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Metavariables and odds of winning a map

Discussion in 'Civ4 - Strategy & Tips' started by futurehermit, Dec 11, 2017.

  1. futurehermit

    futurehermit Chieftain

    Apr 3, 2006
    This is something that has been percolating in my head for a couple years now. Over the years I have mostly played standard continents maps on normal speed. Last few years have been on Emperor. The reason I've been thinking about this is that -- assuming the same leader -- there are some maps I can win handily and some maps that I fail at miserably. Now, all things being equal -- player, leader, difficulty level and other settings -- what creates these swings from winning easily to failing miserably? I'm a long-time player well versed in a variety of playstyles and strategies/openings, although I tend toward favouring domination victory conditions. In the last few years, I have tended toward using cottages frequently but am comfortable running specialists and taking other approaches when the map calls for it.

    Anyway -- I've arrived at an idea of metavariables and their relationship to the odds of winning a map. This is surely based on many threads I've read here over the decade+ I've frequented this site, so I don't claim any originality here, although I do wonder if this idea has been put forward in this way before (If so, I'd be interested to read the threads).

    I'm using the term metavariables to differentiate these more global factors from basic variables like number of neighbours, amount of food, number of cities available without war, etc. etc. Basically, metavariables would be clusters of these variables, but very specific clusters. Let me give you the main examples I'm thinking of:

    1) Quality of Land (QoL). Without a doubt, I would say this is the strongest predictor of whether or not I am winning or not. If I'm nestled in the greenbelt (equator) with lots of snaky rivers, then I feel good about my chances of winning. If I'm coastal with lots of water and lots of desert and/or tundra nearby, I feel good about my chances of losing.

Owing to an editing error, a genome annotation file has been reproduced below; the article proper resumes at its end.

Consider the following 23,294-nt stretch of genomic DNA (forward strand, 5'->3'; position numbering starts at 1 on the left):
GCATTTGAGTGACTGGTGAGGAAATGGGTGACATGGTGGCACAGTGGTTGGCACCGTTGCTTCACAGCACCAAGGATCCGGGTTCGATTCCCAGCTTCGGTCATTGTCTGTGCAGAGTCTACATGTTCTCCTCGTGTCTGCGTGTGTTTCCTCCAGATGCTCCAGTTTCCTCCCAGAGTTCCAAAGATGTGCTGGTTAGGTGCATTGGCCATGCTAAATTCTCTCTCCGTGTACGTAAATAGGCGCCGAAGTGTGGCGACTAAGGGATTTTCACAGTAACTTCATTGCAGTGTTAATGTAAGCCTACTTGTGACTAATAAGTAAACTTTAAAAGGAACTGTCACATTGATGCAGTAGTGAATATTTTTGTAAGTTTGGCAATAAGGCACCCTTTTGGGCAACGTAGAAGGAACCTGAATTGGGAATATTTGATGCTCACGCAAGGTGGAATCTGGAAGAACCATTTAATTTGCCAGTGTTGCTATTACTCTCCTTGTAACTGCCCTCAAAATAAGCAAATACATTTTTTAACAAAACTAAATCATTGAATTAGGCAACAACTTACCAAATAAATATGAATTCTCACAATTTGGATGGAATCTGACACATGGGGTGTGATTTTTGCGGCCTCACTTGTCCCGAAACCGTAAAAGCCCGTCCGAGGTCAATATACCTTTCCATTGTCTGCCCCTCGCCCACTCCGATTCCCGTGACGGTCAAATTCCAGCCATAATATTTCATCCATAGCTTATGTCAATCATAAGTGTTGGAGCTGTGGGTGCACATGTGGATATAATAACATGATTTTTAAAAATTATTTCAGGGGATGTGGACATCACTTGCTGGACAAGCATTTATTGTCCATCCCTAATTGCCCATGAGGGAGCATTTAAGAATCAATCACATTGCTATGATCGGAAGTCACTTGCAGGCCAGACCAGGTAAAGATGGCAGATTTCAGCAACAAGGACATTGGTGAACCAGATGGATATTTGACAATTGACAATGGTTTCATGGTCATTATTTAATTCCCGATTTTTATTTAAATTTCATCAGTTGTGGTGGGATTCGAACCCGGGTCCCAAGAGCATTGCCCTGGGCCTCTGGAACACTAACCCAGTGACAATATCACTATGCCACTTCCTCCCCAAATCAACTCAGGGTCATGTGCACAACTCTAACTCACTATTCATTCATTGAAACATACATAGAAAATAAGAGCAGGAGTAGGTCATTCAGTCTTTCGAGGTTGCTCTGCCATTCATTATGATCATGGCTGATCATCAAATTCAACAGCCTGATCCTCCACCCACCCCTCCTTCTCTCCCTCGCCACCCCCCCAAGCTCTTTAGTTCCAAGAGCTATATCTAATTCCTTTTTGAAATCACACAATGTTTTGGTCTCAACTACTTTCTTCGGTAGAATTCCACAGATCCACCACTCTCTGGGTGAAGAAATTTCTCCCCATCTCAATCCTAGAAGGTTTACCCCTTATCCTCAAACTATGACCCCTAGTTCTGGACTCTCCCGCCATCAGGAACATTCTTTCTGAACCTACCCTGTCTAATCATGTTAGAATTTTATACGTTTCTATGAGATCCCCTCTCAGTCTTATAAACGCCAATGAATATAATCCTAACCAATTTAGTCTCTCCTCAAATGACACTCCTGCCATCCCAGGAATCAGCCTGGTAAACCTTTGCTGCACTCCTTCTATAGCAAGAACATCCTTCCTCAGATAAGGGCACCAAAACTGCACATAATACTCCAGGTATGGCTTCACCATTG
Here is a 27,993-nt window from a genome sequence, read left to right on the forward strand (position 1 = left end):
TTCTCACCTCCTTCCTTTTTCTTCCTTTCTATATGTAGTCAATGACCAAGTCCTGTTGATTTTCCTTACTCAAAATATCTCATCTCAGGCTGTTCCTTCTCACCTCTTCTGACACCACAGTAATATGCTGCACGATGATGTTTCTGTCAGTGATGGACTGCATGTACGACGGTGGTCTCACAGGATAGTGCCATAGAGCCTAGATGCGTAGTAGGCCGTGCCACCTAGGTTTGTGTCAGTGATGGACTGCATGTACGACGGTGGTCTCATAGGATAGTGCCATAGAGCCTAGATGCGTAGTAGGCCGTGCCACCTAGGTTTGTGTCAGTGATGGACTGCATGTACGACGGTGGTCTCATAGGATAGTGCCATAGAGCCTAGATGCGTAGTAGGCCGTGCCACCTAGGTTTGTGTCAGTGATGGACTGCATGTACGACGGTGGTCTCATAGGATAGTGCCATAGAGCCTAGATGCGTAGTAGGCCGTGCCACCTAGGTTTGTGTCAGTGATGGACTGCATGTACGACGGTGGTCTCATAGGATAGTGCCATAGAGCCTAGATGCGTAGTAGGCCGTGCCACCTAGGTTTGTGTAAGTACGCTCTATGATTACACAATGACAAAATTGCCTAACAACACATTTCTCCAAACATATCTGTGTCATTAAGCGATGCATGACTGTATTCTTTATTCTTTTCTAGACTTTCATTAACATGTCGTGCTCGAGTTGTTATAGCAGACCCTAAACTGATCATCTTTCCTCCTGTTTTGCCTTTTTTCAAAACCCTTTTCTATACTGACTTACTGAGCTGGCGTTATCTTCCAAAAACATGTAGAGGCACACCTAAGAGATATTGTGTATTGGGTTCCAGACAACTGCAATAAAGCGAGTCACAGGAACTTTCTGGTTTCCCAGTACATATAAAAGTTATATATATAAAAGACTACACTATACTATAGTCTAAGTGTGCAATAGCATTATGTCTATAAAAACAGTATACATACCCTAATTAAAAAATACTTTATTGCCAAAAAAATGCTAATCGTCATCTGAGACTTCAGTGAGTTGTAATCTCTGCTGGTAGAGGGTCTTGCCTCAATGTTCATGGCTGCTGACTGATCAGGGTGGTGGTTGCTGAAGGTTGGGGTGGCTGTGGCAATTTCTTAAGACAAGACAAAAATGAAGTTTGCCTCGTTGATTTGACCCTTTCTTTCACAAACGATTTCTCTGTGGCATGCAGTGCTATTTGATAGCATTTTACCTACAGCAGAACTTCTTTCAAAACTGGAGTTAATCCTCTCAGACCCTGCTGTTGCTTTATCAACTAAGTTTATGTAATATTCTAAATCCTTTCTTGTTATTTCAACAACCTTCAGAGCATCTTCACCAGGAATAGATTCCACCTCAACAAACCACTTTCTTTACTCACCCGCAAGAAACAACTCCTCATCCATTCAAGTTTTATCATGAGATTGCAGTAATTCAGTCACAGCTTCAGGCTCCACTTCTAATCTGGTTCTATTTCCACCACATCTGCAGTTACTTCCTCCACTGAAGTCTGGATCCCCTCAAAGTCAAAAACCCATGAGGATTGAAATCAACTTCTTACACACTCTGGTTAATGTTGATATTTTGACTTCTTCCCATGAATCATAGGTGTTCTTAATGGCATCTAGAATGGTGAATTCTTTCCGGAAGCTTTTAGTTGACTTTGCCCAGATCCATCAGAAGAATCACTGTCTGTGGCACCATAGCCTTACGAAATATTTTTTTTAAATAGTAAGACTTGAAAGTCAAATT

I would be interested in exploring possible formulae for describing this metavariable. I think it would include components such as:

    Quality of Capital Land (QoCL). How much food? How much production? How much commerce? How many forests? How many resources? This could be narrowed down even further to how much of each of these things in the 4-5 best tiles (assuming happy cap of 5 early on)? So, you could have Quality of Capital Land best 5 tiles (QoCL5) and QoCL overall. Strong capital? I like my odds. Weak capital? Tougher game.

    However, the capital isn't the be all end all. I've had times where I've had a food lite but production decent capital and wonderful surrounding terrain, so I just rexed into the rest of the land and smooth sailing. So, next would be:

    Quality of Surrounding Land (QoSL). I just played a start that got me thinking about this whole metavariable idea again. I had a coastal start surrounded by desert. Decent enough capital but crap surrounding land. Issy was to my south sitting in the green belt and outgrew me in economy and military easy while I was beating down Joao to secure my marginal peninsula. Whether or not I should have managed diplo with Joao better or not early and hit Issy early is for later in this thread, but if I just consider my surrounding land, Joao's surrounding land, and Issy's wonderful surrounding land (she had lots of green, lots of rivers, multiple gold pits, lots of surplus food, and lots of wine and other resources), I would be betting on Issy hands down at the outset if I was a neutral observer with perfect information.

    I'm wondering what might count as "surrounding" land. Maybe 10 tiles in every direction, not including the capital BFC? More? Less?

    Basically, if I can get myself into 8-15 cities with a nice economy by 1500 AD, I like my chances of massing rifles and clearing my continent. If I've got the larger of the two continents, I feel really good about winning the game by domination or space in particular.

    From there, how to score the land. 0 for desert/mountain, 1 for ocean and other marginal tiles, move up to something like 3 or 4 for grassland adding +1 for river and -1 if jungle on it, more still for resources. I'd be interested in an exploration of the specifics here, but it is the general concept that really makes me mull this.